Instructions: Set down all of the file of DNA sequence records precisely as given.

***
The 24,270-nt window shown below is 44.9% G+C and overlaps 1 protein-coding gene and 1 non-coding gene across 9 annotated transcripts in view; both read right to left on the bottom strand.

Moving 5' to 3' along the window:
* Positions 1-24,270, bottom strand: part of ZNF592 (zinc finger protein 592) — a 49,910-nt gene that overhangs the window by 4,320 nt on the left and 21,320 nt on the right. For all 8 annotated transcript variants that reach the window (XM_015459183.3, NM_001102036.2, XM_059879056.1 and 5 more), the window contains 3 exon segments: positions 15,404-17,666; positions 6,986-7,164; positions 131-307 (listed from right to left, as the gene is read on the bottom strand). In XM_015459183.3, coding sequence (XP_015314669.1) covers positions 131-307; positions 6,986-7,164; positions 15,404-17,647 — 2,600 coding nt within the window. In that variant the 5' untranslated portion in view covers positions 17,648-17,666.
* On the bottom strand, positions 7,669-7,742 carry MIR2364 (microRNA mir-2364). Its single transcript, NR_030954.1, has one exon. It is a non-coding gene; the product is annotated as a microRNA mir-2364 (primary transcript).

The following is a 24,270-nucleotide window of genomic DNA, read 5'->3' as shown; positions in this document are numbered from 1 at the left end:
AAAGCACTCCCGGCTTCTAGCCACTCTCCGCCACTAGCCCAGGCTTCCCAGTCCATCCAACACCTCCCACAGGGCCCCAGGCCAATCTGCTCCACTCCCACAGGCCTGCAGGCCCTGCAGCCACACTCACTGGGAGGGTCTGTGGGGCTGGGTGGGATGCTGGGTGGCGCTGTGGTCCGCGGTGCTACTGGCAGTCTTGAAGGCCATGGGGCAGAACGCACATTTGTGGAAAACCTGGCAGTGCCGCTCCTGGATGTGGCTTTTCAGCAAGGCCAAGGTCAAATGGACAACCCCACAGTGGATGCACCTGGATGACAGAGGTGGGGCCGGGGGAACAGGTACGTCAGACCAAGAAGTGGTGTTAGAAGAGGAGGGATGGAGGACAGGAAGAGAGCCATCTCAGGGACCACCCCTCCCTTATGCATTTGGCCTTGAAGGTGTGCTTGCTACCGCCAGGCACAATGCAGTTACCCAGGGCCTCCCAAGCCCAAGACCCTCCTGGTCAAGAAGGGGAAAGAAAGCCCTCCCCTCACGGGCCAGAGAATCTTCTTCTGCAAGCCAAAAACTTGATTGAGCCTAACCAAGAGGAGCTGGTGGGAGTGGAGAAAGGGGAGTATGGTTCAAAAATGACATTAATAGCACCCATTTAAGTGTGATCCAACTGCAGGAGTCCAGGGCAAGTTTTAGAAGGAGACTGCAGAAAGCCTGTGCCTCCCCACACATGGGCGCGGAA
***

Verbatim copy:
The 24,270-nt window shown below is 44.9% G+C and overlaps 1 protein-coding gene and 1 non-coding gene across 9 annotated transcripts in view; both read right to left on the bottom strand.

Moving 5' to 3' along the window:
* Positions 1-24,270, bottom strand: part of ZNF592 (zinc finger protein 592) — a 49,910-nt gene that overhangs the window by 4,320 nt on the left and 21,320 nt on the right. For all 8 annotated transcript variants that reach the window (XM_015459183.3, NM_001102036.2, XM_059879056.1 and 5 more), the window contains 3 exon segments: positions 15,404-17,666; positions 6,986-7,164; positions 131-307 (listed from right to left, as the gene is read on the bottom strand). In XM_015459183.3, coding sequence (XP_015314669.1) covers positions 131-307; positions 6,986-7,164; positions 15,404-17,647 — 2,600 coding nt within the window. In that variant the 5' untranslated portion in view covers positions 17,648-17,666.
* On the bottom strand, positions 7,669-7,742 carry MIR2364 (microRNA mir-2364). Its single transcript, NR_030954.1, has one exon. It is a non-coding gene; the product is annotated as a microRNA mir-2364 (primary transcript).

The following is a 24,270-nucleotide window of genomic DNA, read 5'->3' as shown; positions in this document are numbered from 1 at the left end:
AAAGCACTCCCGGCTTCTAGCCACTCTCCGCCACTAGCCCAGGCTTCCCAGTCCATCCAACACCTCCCACAGGGCCCCAGGCCAATCTGCTCCACTCCCACAGGCCTGCAGGCCCTGCAGCCACACTCACTGGGAGGGTCTGTGGGGCTGGGTGGGATGCTGGGTGGCGCTGTGGTCCGCGGTGCTACTGGCAGTCTTGAAGGCCATGGGGCAGAACGCACATTTGTGGAAAACCTGGCAGTGCCGCTCCTGGATGTGGCTTTTCAGCAAGGCCAAGGTCAAATGGACAACCCCACAGTGGATGCACCTGGATGACAGAGGTGGGGCCGGGGGAACAGGTACGTCAGACCAAGAAGTGGTGTTAGAAGAGGAGGGATGGAGGACAGGAAGAGAGCCATCTCAGGGACCACCCCTCCCTTATGCATTTGGCCTTGAAGGTGTGCTTGCTACCGCCAGGCACAATGCAGTTACCCAGGGCCTCCCAAGCCCAAGACCCTCCTGGTCAAGAAGGGGAAAGAAAGCCCTCCCCTCACGGGCCAGAGAATCTTCTTCTGCAAGCCAAAAACTTGATTGAGCCTAACCAAGAGGAGCTGGTGGGAGTGGAGAAAGGGGAGTATGGTTCAAAAATGACATTAATAGCACCCATTTAAGTGTGATCCAACTGCAGGAGTCCAGGGCAAGTTTTAGAAGGAGACTGCAGAAAGCCTGTGCCTCCCCACACATGGGCGCGGAA